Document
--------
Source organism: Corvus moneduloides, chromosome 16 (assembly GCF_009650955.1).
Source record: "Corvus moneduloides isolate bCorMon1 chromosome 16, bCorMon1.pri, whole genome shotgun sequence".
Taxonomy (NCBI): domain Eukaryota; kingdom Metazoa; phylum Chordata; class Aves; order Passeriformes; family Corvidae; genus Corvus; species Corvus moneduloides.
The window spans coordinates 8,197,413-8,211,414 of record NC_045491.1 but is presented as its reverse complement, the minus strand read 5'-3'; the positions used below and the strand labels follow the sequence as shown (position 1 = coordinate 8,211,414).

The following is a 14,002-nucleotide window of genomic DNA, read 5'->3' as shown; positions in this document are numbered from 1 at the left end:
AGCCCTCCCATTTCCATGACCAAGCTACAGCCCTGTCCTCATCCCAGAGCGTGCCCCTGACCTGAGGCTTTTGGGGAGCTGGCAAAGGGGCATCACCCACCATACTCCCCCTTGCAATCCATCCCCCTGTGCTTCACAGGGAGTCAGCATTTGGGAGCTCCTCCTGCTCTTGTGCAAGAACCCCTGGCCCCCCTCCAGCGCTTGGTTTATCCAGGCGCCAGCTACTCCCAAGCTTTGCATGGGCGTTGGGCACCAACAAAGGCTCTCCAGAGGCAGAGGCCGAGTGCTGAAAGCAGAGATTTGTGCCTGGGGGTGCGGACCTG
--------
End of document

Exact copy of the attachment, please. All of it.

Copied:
Source organism: Corvus moneduloides, chromosome 16 (assembly GCF_009650955.1).
Source record: "Corvus moneduloides isolate bCorMon1 chromosome 16, bCorMon1.pri, whole genome shotgun sequence".
Taxonomy (NCBI): domain Eukaryota; kingdom Metazoa; phylum Chordata; class Aves; order Passeriformes; family Corvidae; genus Corvus; species Corvus moneduloides.
The window spans coordinates 8,197,413-8,211,414 of record NC_045491.1 but is presented as its reverse complement, the minus strand read 5'-3'; the positions used below and the strand labels follow the sequence as shown (position 1 = coordinate 8,211,414).

The following is a 14,002-nucleotide window of genomic DNA, read 5'->3' as shown; positions in this document are numbered from 1 at the left end:
AGCCCTCCCATTTCCATGACCAAGCTACAGCCCTGTCCTCATCCCAGAGCGTGCCCCTGACCTGAGGCTTTTGGGGAGCTGGCAAAGGGGCATCACCCACCATACTCCCCCTTGCAATCCATCCCCCTGTGCTTCACAGGGAGTCAGCATTTGGGAGCTCCTCCTGCTCTTGTGCAAGAACCCCTGGCCCCCCTCCAGCGCTTGGTTTATCCAGGCGCCAGCTACTCCCAAGCTTTGCATGGGCGTTGGGCACCAACAAAGGCTCTCCAGAGGCAGAGGCCGAGTGCTGAAAGCAGAGATTTGTGCCTGGGGGTGCGGACCTG